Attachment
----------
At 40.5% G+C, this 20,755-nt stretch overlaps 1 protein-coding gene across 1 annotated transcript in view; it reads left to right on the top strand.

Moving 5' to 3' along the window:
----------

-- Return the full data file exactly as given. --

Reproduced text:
At 40.5% G+C, this 20,755-nt stretch overlaps 1 protein-coding gene across 1 annotated transcript in view; it reads left to right on the top strand.

Moving 5' to 3' along the window: